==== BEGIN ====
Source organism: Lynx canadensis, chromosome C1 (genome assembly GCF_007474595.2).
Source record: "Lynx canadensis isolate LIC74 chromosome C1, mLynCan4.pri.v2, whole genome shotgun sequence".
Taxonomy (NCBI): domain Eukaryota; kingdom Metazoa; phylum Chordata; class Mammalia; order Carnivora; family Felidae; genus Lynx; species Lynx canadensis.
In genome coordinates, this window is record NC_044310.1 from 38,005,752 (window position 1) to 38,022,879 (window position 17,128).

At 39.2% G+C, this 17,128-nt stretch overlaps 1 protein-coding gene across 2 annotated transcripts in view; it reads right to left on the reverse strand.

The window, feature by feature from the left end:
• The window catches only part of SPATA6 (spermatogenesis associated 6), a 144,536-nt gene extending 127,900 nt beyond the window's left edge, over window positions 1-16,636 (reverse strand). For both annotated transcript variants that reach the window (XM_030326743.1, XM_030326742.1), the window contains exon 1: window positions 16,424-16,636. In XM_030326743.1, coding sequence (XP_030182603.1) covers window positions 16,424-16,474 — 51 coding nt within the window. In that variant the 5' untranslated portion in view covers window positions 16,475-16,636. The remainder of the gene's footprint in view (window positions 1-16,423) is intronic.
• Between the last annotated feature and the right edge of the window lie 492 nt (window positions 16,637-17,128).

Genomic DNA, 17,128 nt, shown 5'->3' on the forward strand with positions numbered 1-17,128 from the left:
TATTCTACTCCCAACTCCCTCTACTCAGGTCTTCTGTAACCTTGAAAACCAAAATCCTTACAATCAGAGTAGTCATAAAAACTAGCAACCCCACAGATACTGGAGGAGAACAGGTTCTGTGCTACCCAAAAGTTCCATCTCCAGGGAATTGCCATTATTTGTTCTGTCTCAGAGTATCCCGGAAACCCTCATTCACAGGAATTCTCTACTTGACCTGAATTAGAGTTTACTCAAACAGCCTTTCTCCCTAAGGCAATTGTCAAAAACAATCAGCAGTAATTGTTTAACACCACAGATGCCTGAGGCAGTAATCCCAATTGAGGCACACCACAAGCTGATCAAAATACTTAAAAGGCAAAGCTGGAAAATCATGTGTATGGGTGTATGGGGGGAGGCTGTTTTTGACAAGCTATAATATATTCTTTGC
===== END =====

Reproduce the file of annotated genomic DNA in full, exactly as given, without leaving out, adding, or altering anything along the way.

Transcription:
Source organism: Lynx canadensis, chromosome C1 (genome assembly GCF_007474595.2).
Source record: "Lynx canadensis isolate LIC74 chromosome C1, mLynCan4.pri.v2, whole genome shotgun sequence".
Taxonomy (NCBI): domain Eukaryota; kingdom Metazoa; phylum Chordata; class Mammalia; order Carnivora; family Felidae; genus Lynx; species Lynx canadensis.
In genome coordinates, this window is record NC_044310.1 from 38,005,752 (window position 1) to 38,022,879 (window position 17,128).

At 39.2% G+C, this 17,128-nt stretch overlaps 1 protein-coding gene across 2 annotated transcripts in view; it reads right to left on the reverse strand.

The window, feature by feature from the left end:
• The window catches only part of SPATA6 (spermatogenesis associated 6), a 144,536-nt gene extending 127,900 nt beyond the window's left edge, over window positions 1-16,636 (reverse strand). For both annotated transcript variants that reach the window (XM_030326743.1, XM_030326742.1), the window contains exon 1: window positions 16,424-16,636. In XM_030326743.1, coding sequence (XP_030182603.1) covers window positions 16,424-16,474 — 51 coding nt within the window. In that variant the 5' untranslated portion in view covers window positions 16,475-16,636. The remainder of the gene's footprint in view (window positions 1-16,423) is intronic.
• Between the last annotated feature and the right edge of the window lie 492 nt (window positions 16,637-17,128).

Genomic DNA, 17,128 nt, shown 5'->3' on the forward strand with positions numbered 1-17,128 from the left:
TATTCTACTCCCAACTCCCTCTACTCAGGTCTTCTGTAACCTTGAAAACCAAAATCCTTACAATCAGAGTAGTCATAAAAACTAGCAACCCCACAGATACTGGAGGAGAACAGGTTCTGTGCTACCCAAAAGTTCCATCTCCAGGGAATTGCCATTATTTGTTCTGTCTCAGAGTATCCCGGAAACCCTCATTCACAGGAATTCTCTACTTGACCTGAATTAGAGTTTACTCAAACAGCCTTTCTCCCTAAGGCAATTGTCAAAAACAATCAGCAGTAATTGTTTAACACCACAGATGCCTGAGGCAGTAATCCCAATTGAGGCACACCACAAGCTGATCAAAATACTTAAAAGGCAAAGCTGGAAAATCATGTGTATGGGTGTATGGGGGGAGGCTGTTTTTGACAAGCTATAATATATTCTTTGC